According to Cawthon, the 1937 Apple Game “made you wish the Central season was just starting instead of ringing to a close.”  Seniors playing their last game included Marvin Lea, Raikes Slinkard, Fred Cassity, Roger Smith, Richard Smotherman, Tommy Tucker, Albert Lawrence, Charley O’Brien, Sewell Manley, Charley Byrn and John Bond.  (Injured seniors Harry Cook and Frank Faulkinberry watched from the sidelines.)

In a self-congratulatory, season-ending mode, Cawthon concluded: “And so ends our last account of a 1937 football game…the only distinction we claim for it is that not once were the phrases ‘send the apple back to Clarksville’ or ‘Turkey day battle’ used in connection with the game.”

Anticipating the rivalry in November 1938, the school newspaper reported: “Tomorrow afternoon the Central Tigers will journey to Clarksville to battle the Wildcats in the final game of the season.  This is the well known Apple Game.  The losing team keeps the apple until it defeats the winning team; then it is presented to the captain of the losing team.  For the last two years the apple has remained in the Clarksville showcase.  This year the wildcats are determined to return the apple to Murfreesboro.”

Determination prevailed in the 1938 match-up on a cold and wet Thanksgiving Day in Clarksville.  Due to a snowfall the night before, and a cold wind during the day, “the gridiron was six inches deep in cold, sticky mud.”  The game was marked by frequent fumbles and seven blocked punts.  The Central Tigers brought home the apple losing 13-0.

The 1939 contest was a reversal of the previous year.  Playing in near perfect weather on Jones Field in Murfreesboro, the home team triumphed over Clarksville 13-0.  In a special ceremony at the Central High auditorium, “Captain Dick Russell presented the traditional pickled apple to Clarksville Captain Billy Miller…with tears in his eyes, Captain Miller accepted the much-hated fruit and vowed that it would be returned to Murfreesboro (after the next year’s game in Clarksville).”

And so it was in 1940 when Clarksville claimed the conference championship by defeating a tough Murfreesboro team 6-0 with a disputed call.  On the final play of the game, John Pitts grabbed a Clarksville fumble and ran 88 yards for an “apparent score,” but officials ruled the ball down before the fumble.  Coach John Dixon “protested vigorously” to no avail.

But the “Apple Game” in 1941, just days before “the world changed” on December 7 (Pearl Harbor), brought vindication. Led by Captain Allen Prince, “Wild Bill” Nesbett, and J. C. McBroom, Murfreesboro romped to a 25-0 victory.  “Climax of this Apple Day occurred at Central after the cheerleaders for both teams had whipped the jammed auditorium to a fine frenzy,” according to the newspaper report.  “Captain Prince introduced each member of his victorious team and Coach John Dixon, then presented the hated sour apple in its jar of alcohol, symbol of defeat, to the Clarksville captain, who took it saying he hated to take it worse than anything he ever had offered to him.”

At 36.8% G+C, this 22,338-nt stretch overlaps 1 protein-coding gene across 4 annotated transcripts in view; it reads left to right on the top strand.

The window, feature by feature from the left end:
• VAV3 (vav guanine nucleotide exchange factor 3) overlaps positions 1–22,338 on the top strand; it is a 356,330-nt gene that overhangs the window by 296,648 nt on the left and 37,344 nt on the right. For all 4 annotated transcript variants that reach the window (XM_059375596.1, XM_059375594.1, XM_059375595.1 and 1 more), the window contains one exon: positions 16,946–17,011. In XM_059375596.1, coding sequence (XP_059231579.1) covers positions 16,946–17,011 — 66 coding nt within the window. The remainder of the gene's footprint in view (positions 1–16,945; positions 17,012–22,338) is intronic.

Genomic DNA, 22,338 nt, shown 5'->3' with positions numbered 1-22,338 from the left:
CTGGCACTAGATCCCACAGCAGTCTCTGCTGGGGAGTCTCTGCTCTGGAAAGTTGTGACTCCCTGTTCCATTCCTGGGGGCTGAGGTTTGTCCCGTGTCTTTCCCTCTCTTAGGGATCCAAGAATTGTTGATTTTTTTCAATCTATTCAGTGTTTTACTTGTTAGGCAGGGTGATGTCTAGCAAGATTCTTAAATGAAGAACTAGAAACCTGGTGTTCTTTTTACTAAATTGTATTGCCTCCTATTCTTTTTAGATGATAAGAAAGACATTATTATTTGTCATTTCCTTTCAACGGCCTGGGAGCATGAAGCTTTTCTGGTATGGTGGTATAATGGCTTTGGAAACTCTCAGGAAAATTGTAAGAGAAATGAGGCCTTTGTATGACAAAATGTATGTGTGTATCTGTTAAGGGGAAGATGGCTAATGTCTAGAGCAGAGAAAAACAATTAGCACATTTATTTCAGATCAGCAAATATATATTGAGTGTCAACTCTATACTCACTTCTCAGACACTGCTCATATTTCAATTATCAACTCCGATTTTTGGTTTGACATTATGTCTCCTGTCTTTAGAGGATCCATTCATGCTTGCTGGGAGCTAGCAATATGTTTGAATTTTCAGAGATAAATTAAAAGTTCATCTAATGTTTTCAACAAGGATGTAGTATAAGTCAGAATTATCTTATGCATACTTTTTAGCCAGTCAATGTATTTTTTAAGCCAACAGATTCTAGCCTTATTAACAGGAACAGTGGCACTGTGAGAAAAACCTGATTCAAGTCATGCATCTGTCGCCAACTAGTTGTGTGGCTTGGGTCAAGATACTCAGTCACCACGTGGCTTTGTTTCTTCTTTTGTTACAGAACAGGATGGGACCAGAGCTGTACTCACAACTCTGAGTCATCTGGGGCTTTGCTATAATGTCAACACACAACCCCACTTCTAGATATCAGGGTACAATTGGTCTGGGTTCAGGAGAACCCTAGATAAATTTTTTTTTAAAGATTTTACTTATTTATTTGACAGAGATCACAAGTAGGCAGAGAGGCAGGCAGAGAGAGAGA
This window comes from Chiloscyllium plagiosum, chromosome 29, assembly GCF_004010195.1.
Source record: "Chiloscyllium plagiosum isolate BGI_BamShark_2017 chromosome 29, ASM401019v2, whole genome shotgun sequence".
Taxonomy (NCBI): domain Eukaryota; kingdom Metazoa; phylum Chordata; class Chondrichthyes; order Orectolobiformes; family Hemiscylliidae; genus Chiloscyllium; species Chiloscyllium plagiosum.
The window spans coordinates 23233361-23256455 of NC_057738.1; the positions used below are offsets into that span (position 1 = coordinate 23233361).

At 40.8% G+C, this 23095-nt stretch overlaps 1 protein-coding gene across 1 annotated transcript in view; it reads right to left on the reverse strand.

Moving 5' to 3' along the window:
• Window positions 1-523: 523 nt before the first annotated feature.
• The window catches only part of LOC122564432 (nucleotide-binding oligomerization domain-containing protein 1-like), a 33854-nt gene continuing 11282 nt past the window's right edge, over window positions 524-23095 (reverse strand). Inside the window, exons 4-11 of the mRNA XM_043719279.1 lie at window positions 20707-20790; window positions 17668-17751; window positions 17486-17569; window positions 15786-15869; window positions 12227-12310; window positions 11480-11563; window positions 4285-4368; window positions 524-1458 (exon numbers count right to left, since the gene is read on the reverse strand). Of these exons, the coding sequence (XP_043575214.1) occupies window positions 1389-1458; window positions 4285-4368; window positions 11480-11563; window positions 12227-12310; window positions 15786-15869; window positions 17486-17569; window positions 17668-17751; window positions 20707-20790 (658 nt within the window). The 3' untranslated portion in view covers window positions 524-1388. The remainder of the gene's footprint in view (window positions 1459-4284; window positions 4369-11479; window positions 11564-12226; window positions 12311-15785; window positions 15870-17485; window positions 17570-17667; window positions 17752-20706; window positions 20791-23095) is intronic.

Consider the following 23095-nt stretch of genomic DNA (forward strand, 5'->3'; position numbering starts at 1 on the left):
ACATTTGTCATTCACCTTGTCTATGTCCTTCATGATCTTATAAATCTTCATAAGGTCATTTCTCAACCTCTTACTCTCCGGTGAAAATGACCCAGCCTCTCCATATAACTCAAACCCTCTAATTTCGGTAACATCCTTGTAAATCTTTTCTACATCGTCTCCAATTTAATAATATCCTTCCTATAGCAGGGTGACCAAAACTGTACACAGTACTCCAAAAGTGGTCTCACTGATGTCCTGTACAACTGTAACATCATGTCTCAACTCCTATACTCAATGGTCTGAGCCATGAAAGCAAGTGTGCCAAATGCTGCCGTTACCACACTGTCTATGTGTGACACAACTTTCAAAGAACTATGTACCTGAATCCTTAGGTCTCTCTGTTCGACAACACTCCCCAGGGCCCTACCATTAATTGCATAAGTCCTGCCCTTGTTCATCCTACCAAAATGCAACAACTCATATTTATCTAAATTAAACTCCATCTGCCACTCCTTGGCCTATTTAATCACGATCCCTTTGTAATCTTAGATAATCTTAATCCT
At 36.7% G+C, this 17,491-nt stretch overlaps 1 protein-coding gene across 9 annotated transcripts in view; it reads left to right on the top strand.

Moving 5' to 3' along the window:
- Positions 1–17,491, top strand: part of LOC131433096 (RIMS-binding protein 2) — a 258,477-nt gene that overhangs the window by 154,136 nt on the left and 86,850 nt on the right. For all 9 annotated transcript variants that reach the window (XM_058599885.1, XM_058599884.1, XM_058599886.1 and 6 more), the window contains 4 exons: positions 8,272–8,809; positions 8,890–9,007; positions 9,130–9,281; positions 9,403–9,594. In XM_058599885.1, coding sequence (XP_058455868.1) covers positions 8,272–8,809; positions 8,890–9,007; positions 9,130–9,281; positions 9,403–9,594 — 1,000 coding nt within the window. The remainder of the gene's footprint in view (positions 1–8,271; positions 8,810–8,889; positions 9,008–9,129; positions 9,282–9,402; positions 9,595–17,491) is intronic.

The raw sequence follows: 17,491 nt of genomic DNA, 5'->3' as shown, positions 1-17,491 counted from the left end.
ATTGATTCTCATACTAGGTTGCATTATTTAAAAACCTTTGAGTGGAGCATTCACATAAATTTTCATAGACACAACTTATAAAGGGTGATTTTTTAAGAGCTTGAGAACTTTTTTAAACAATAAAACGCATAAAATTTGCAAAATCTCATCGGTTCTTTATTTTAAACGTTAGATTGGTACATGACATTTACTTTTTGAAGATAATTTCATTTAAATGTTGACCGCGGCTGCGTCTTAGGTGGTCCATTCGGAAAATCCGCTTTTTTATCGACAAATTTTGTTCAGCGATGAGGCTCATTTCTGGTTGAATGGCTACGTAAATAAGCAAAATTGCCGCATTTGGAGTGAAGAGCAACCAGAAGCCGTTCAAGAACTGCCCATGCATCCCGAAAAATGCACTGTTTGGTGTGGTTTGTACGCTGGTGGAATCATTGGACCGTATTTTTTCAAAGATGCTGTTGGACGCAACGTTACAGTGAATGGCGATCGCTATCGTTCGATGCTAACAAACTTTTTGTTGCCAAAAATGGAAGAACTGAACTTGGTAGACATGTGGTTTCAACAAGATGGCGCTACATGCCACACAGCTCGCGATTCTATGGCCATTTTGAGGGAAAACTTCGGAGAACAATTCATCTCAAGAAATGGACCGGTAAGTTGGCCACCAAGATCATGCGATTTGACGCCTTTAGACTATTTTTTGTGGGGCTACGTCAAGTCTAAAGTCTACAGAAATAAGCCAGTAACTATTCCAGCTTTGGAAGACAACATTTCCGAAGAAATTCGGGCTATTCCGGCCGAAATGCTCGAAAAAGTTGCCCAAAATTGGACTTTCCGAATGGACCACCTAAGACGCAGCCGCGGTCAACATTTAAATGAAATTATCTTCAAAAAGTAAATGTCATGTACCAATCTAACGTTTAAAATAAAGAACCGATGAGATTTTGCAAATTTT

After the 1941 ceremony, both teams were treated to a Thanksgiving dinner at Mrs. Shipp’s Café on East Main Street.  Pickled fruit was not on the menu.

Part II

Except for two years when wartime travel restrictions and rationing curtailed high school athletics, the Apple Game tradition endured.  When post-war play resumed in 1944, the Clarksville Wildcats went on a tear with a four-game win streak.  But the 1948 Tigers, in their second year under legendary coach Lee Pate, sent the fruit back to Clarksville.  Led by team captain Jack Pearson, Earnest Adams, Billy Noel, Billy Miller and Howard Alsup, the team had 8 wins and only 2 losses.  “In the traditional Apple tilt … perhaps the most thrilling game of the season,” according to school documentation, “the Tigers came from behind” to win 12-6 and end their losing streak.

The 1949 season would have been “just another mediocre season” for the Tigers “but for the most important things such as the traditional Apple battle with Clarksville which the Tigers won (20-12),” according to the school annual.

The “never to be forgotten” 1950 Tiger team went undefeated winning the Midstate Championship averaging over 30 points per game.  The Apple Game in Clarksville, however, was a “hard fought battle” with the Tigers prevailing 12-6 but losing team captain George Harvey to injury.  Lineman Billy Rogers achieved All-State honors; Earl Roberts, George Harvey and Jimmy Neal earned All-Midstate recognition; and Dallas Cook, Brock  Sanders, Bucky Hayes, Howard Haley, Steve Ralston, James Allen and Max Goff received All-Midstate Honorable Mention.  (Jimmy Taylor remembers that Richard “Hokey” Johns, a team alumnus from the 1930’s, drove the team bus for the 1950 champions.)